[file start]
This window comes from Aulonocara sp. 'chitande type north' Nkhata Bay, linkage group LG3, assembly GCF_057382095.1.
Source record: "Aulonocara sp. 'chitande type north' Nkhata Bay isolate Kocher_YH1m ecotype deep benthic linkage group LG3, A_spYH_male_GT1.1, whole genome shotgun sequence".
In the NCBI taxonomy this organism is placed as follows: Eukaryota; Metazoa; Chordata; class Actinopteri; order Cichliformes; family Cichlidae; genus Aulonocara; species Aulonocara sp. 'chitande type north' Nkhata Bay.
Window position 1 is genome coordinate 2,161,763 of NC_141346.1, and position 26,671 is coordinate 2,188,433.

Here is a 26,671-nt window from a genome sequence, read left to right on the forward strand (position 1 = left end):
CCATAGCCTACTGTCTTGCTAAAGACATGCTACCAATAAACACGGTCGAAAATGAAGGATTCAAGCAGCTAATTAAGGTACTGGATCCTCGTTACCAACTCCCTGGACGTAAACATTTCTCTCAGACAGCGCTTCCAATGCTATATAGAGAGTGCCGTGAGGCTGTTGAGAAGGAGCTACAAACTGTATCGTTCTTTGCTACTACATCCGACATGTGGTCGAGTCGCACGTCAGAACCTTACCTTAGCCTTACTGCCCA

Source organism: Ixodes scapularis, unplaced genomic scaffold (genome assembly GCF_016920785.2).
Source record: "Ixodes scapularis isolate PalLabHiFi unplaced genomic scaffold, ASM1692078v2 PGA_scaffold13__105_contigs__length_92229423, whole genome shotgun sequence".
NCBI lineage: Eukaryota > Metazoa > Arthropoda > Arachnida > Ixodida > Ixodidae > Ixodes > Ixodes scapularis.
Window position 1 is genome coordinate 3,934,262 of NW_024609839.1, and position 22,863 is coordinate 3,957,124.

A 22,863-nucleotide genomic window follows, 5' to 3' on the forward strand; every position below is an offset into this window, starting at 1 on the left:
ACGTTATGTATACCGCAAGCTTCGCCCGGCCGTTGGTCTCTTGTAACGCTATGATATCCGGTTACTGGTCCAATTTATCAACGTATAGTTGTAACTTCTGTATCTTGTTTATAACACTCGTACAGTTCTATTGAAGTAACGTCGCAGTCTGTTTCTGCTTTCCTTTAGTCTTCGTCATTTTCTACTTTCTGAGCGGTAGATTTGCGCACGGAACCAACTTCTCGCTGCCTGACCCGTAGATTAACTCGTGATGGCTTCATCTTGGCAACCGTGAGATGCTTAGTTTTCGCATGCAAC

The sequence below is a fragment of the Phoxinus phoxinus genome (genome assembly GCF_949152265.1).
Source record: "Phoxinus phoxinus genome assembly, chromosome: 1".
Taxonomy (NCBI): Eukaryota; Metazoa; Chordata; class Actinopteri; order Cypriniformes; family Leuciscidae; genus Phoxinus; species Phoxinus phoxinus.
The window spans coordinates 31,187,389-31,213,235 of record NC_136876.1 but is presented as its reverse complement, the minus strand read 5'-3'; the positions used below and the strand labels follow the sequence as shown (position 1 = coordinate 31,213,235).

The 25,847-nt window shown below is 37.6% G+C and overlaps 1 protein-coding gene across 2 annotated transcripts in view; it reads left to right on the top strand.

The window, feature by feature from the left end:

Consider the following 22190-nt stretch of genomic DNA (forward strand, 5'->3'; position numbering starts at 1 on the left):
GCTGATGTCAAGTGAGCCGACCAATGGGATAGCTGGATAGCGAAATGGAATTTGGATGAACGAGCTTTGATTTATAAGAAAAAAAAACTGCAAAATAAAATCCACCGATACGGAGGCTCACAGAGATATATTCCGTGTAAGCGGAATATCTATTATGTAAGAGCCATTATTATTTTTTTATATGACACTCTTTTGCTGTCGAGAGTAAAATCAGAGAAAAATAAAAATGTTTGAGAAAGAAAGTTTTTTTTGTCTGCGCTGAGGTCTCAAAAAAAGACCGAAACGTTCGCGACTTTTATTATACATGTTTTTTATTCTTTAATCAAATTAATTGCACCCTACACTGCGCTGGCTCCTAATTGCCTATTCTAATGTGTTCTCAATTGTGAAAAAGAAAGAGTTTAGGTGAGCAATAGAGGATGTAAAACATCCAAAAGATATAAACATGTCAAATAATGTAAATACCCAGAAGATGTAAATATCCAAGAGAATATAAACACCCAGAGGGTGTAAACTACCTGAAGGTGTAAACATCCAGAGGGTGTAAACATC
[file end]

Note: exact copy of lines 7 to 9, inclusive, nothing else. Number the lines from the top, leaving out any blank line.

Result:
Source organism: Ixodes scapularis, unplaced genomic scaffold (genome assembly GCF_016920785.2).
Source record: "Ixodes scapularis isolate PalLabHiFi unplaced genomic scaffold, ASM1692078v2 PGA_scaffold13__105_contigs__length_92229423, whole genome shotgun sequence".
NCBI lineage: Eukaryota > Metazoa > Arthropoda > Arachnida > Ixodida > Ixodidae > Ixodes > Ixodes scapularis.